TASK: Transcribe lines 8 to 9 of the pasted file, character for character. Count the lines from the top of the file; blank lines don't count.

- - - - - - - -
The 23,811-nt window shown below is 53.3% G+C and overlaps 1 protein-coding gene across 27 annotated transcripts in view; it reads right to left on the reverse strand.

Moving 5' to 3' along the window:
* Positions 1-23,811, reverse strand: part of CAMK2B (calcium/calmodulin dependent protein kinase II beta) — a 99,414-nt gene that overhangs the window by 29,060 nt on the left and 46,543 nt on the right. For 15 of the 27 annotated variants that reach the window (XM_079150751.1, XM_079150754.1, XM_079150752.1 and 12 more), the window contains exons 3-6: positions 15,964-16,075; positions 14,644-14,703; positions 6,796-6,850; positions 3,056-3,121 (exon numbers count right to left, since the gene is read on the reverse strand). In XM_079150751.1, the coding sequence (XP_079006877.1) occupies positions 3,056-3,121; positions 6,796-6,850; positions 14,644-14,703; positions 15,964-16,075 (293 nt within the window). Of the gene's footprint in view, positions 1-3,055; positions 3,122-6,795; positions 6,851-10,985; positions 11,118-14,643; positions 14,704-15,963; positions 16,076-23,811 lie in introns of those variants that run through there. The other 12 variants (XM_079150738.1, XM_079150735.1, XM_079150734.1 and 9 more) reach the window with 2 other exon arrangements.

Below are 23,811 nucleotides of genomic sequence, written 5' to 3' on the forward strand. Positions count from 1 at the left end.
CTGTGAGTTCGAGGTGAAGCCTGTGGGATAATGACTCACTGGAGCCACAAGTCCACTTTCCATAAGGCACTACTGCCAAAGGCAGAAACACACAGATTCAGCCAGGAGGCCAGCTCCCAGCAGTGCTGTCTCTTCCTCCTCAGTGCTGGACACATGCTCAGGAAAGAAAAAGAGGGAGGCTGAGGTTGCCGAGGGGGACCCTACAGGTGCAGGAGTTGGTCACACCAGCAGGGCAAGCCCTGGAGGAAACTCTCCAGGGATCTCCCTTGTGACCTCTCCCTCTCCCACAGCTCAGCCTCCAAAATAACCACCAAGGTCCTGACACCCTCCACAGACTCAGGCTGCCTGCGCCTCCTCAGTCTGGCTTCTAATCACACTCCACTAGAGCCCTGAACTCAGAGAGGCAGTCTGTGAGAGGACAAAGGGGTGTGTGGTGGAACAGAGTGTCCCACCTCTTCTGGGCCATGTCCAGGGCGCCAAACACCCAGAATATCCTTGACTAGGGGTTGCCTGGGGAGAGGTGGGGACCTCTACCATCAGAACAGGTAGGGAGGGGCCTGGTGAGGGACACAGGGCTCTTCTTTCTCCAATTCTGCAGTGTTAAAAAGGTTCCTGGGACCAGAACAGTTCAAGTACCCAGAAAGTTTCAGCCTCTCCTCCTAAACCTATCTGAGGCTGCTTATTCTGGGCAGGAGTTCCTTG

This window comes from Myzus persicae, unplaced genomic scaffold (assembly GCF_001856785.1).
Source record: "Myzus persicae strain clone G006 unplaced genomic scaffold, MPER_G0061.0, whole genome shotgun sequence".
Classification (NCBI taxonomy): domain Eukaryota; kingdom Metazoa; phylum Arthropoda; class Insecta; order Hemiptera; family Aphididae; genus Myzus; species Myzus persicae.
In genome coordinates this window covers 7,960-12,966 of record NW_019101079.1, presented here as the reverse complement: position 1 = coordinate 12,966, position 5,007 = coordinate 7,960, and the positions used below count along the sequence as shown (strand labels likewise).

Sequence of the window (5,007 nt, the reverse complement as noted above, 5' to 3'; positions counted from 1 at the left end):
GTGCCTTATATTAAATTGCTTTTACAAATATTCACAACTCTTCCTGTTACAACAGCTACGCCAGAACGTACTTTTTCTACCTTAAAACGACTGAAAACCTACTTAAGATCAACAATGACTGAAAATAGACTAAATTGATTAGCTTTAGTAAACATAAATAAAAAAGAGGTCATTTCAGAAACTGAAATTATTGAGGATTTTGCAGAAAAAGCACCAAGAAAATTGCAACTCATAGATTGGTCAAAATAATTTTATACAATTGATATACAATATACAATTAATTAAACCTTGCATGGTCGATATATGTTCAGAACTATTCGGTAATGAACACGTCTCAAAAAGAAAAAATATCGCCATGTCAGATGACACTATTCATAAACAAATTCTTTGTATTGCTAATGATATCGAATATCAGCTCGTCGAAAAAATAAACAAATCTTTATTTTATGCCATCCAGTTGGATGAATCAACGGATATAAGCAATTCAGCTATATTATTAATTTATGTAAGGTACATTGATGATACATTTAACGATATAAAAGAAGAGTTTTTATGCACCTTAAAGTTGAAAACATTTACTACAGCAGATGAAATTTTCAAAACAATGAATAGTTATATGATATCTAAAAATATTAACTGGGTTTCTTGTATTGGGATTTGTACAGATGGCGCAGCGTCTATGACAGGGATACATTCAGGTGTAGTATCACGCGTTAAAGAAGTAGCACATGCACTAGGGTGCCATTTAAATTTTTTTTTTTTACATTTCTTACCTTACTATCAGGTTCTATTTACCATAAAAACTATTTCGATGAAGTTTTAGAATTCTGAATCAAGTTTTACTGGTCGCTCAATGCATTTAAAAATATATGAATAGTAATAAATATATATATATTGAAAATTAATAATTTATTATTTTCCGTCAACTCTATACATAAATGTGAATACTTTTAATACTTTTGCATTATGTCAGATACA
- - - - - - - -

Classification (NCBI taxonomy): domain Eukaryota; kingdom Metazoa; phylum Arthropoda; class Insecta; order Hemiptera; family Aphididae; genus Myzus; species Myzus persicae.
In genome coordinates this window covers 7,960-12,966 of record NW_019101079.1, presented here as the reverse complement: position 1 = coordinate 12,966, position 5,007 = coordinate 7,960, and the positions used below count along the sequence as shown (strand labels likewise).